Laser frequency locking systems are critical components in laser synchronization, optics communications, holography, and other applications that require ultra-stable laser wavelength stabilization. While both analog and digital feedback control systems are utilized in these applications, digital systems have become more prevalent due to their flexibility, simplicity, and robustness. However, the most common algorithm used in digital locking systems, the proportional-integral-derivative (PID) algorithm, has limitations in compensation for the transient response caused by nonlinearity. To overcome this limitation, researchers at the University of Shanghai for Science and Technology have developed a neural network assisted laser frequency locking system that uses predicted values to reduce nonlinearity.
The team’s findings demonstrate that the system provides better locking performance than the PID algorithm in the same locking system. The peak-to-peak deviation and root-mean-square error of the neural network assisted locking system were reduced by half compared to the PID algorithm locking system.
Analog and Digital Frequency Locking Systems
Frequency locking systems have two types of feedback control systems: analog and digital. Analog frequency locking systems have been used for many years and are reliable and stable. However, digital systems have become more prevalent due to their flexibility and robustness. Digital frequency locking systems have better adaptability to various environments and are easier to control. The PID algorithm is the most common algorithm used in digital frequency locking systems. However, it has limitations in compensating for the transient response caused by nonlinearity.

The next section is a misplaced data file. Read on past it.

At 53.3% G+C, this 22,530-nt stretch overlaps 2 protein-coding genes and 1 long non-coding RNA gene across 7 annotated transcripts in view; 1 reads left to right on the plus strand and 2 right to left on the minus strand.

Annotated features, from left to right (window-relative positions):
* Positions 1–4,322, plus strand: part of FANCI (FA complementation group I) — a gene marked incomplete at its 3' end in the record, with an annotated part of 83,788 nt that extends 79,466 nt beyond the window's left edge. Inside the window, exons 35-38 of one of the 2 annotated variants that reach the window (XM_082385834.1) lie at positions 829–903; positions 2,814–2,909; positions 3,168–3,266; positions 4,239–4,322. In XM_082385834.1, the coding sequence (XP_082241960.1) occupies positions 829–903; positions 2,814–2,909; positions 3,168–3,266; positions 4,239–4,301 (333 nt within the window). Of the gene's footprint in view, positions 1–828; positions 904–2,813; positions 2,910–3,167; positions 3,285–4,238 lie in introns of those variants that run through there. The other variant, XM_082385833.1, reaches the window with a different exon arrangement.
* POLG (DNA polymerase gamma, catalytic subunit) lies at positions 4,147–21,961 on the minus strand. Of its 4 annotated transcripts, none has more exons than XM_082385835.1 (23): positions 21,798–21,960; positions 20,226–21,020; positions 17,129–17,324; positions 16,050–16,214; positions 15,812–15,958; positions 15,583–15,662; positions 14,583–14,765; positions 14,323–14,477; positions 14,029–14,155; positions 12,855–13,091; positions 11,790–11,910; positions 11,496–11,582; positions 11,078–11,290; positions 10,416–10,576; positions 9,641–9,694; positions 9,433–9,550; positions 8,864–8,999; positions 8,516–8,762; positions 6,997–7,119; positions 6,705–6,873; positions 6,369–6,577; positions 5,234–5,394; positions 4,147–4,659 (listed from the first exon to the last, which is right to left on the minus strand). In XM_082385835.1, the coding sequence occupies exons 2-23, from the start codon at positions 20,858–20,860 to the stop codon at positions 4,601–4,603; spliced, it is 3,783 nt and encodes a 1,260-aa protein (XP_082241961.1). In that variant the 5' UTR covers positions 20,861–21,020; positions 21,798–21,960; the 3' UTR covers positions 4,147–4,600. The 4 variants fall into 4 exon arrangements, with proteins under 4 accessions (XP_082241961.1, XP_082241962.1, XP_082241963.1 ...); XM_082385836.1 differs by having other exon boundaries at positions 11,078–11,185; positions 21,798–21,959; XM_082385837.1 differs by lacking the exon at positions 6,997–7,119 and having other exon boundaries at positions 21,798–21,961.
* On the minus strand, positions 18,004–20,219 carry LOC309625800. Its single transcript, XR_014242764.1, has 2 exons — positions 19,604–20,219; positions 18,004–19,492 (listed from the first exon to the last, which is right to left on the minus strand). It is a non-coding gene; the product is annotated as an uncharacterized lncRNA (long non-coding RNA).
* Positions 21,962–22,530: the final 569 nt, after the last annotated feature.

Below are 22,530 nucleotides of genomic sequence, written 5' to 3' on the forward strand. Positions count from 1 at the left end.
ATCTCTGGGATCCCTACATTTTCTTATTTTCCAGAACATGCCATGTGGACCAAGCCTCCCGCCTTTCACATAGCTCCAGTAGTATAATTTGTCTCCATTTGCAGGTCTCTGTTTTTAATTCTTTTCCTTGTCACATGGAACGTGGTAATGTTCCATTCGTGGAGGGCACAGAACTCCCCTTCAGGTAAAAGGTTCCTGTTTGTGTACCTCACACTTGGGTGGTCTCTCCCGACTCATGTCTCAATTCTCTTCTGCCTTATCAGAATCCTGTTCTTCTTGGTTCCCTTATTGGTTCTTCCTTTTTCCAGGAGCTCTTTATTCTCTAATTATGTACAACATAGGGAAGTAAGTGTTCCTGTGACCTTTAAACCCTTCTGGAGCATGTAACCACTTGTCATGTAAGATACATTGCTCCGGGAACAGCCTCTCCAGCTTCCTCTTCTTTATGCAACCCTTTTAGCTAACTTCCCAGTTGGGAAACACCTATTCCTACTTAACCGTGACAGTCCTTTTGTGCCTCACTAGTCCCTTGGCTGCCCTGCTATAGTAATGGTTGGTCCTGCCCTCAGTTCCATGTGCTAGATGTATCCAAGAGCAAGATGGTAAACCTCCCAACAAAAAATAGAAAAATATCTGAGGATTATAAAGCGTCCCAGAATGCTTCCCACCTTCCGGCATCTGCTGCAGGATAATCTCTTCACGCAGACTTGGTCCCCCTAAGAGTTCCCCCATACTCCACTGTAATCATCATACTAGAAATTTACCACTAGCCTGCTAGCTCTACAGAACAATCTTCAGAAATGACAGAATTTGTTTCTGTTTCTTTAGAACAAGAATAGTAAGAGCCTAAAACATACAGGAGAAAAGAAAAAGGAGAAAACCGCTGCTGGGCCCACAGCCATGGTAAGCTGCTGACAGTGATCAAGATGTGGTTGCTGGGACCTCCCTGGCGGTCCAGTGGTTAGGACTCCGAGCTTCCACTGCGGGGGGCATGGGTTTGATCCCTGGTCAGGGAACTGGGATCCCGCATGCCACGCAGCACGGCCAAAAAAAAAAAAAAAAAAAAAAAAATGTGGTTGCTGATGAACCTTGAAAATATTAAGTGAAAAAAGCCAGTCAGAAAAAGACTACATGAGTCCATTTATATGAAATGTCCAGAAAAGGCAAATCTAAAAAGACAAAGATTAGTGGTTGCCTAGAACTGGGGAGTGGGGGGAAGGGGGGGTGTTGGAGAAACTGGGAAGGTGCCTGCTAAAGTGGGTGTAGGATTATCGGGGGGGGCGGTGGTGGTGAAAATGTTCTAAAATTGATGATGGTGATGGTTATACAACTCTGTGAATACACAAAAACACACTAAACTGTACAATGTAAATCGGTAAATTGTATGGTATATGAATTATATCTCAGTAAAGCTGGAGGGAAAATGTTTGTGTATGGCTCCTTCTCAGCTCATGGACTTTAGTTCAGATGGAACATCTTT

Experimental Setup and Neural Network Architecture
To test the performance of the neural network assisted laser frequency locking system, the research team set up an experimental platform using a homemade laser frequency locking system. They used a laser frequency stabilization module and a homemade neural network module for testing. The team used a backpropagation neural network algorithm with two hidden layers, 10 nodes in each layer, and a learning rate of 0.01. They trained the neural network module with a total of 1200 data sets, and the testing process used 300 sets of data.
The team compared the performance of the PID algorithm and the neural network assisted locking system. The results showed that both the peak-to-peak deviation and the root- mean-square error of the neural network assisted locking system was reduced by 50% compared to the PID algorithm locking performance in the same locking system.
Advantages and Limitations of Neural Network Assisted Locking System
The neural network assisted locking system has many advantages over the PID algorithm. First, it can effectively reduce nonlinearity and improve the locking performance. Second, the neural network module has the ability to learn and adapt to the dynamic environment. Third, the neural network module is easy to adjust and optimize for different frequency ranges. However, the neural network assisted locking system has limitations. The neural network module requires a large amount of data for training, and the training process is time-consuming.
Conclusion: Implications and Future Directions
The neural network assisted laser frequency locking system developed by the research team at the University of Shanghai for Science and Technology provides a better solution for laser frequency locking systems than the PID algorithm. It has advantages in reducing nonlinearity, improving locking performance, and adapting to dynamic environments. The team’s research has implications for the development of ultra-stable laser wavelength stabilization and continuous-variable quantum key distribution. Future research could focus on optimizing the neural network architecture and improving the training process to make the system more efficient and adaptable to different frequency ranges.